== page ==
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    This volume reprints the editorial revisions of Ramsay’s 1899 work, which challenged the consensus view that Paul wrote this epistle to so-called North Galatia. He extensively discusses archeology and the Roman imperial context. The commentary follows the order of the epistle, but discusses it thematically in chapters rather than verse by verse. Followed by an extensive section on “historical backgrounds” (pp. 197–340)

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  • Schlier, Heinrich. Der Brief an Die Galater. 7th ed. Göttingen, Germany: Vandenhoeck and Ruprecht, 1971.

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    This German critical exegetical commentary is an update of Meyer’s Commentary on the New Testament following F. Sieffert’s editions from 1880 to 1899.

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Rhetorical or Epistolary Emphasis

H. D. Betz launched the contemporary emphasis on rhetorical analysis of Paul’s letters (Betz 1979), treating Galatians as forensic in his Hermeneia Commentary, a series designed for the specialist. G. W. Hansen, a student of R. Longenecker’s while writing his own commentary on Galatians, synthesized the approaches of Betz and Longenecker in Hansen 1994, but with more attention also to epistolary analysis introduced by N. Dahl (at the same time that Betz was developing his rhetorical approach). Witherington 1998 developed a sustained socio-rhetorical approach with an emphasis on deliberative rather than forensic rhetoric. Each of these commentaries also undertakes historical-critical analysis; Hansen and Witherington are both written from Protestant evangelical viewpoints and are very accessible.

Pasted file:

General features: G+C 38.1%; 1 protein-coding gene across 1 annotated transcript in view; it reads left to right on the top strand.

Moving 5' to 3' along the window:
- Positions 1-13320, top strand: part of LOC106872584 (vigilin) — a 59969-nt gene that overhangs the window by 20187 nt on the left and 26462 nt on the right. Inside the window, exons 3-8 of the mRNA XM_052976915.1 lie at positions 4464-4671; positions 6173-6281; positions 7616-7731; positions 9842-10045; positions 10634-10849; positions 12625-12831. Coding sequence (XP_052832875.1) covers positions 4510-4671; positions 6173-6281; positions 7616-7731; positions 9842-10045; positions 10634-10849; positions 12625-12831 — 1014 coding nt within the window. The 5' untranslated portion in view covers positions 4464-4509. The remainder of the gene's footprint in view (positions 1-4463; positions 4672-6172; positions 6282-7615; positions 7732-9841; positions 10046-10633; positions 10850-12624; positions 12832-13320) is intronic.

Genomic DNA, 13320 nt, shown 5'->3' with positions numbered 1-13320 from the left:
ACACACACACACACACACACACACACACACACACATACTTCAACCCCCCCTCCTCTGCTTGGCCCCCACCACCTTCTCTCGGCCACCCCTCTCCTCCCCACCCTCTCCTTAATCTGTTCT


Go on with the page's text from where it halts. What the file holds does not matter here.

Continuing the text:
• Betz, Hans Dieter. Galatians: A Commentary on Paul’s Letter to the Churches in Galatia, Hermeneia. Philadelphia: Fortress, 1979.

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    Responsible for initiating the contemporary rhetorical analysis approach to Paul’s letters. Betz categorizes Galatians as forensic and demonstrates how the traditional interpretation of Paul can be sustained thereby. This in-depth commentary is important also for historical-critical and theological research.

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  • Hansen, G. Walter. Galatians. IVP New Testament Commentary Series. Downers Grove, IL: InterVarsity, 1994.

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    An accessible, evangelical approach combining rhetorical and epistolary analysis with New Perspective insights; oriented to theological application for its readership.

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  • Witherington, Ben. Grace in Galatia: A Commentary on St. Paul’s Letter to the Galatians. Grand Rapids, MI: Eerdmans, 1998.

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    An evangelical approach based on the notion that Paul delivers the letter in the deliberative rhetorical genre. In addition to historical-critical insights, it also discusses personal theological application for its target audience at the end of each exegetical section.

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Theological Emphasis

The commentaries in Ridderbos 1953 in this conservative, Reformed Protestant series designed for ministers are replaced by Fung 1988, written by a student of F. F. Bruce, although one finds Ridderbos 1953 still cited regularly. Bring 1961 offers the viewpoint of a Swedish series for clergy, and Tarazi 1994 provides a Greek Orthodox approach for ministers; neither study is that different from the Reformed commentaries on most points, although they occasionally have contrasting emphases. Martyn 1997 ventures beyond the well-worn lines of interpretation, although the traditional binary view of Christian theology versus (and superior to) Judaism by way of Paul’s voice continues to be fundamental to the interpretation.

  • Bring, Ragnar. Commentary on Galatians. Translated by Eric Herbert Wahlstrom. Philadelphia: Muhlenberg, 1961.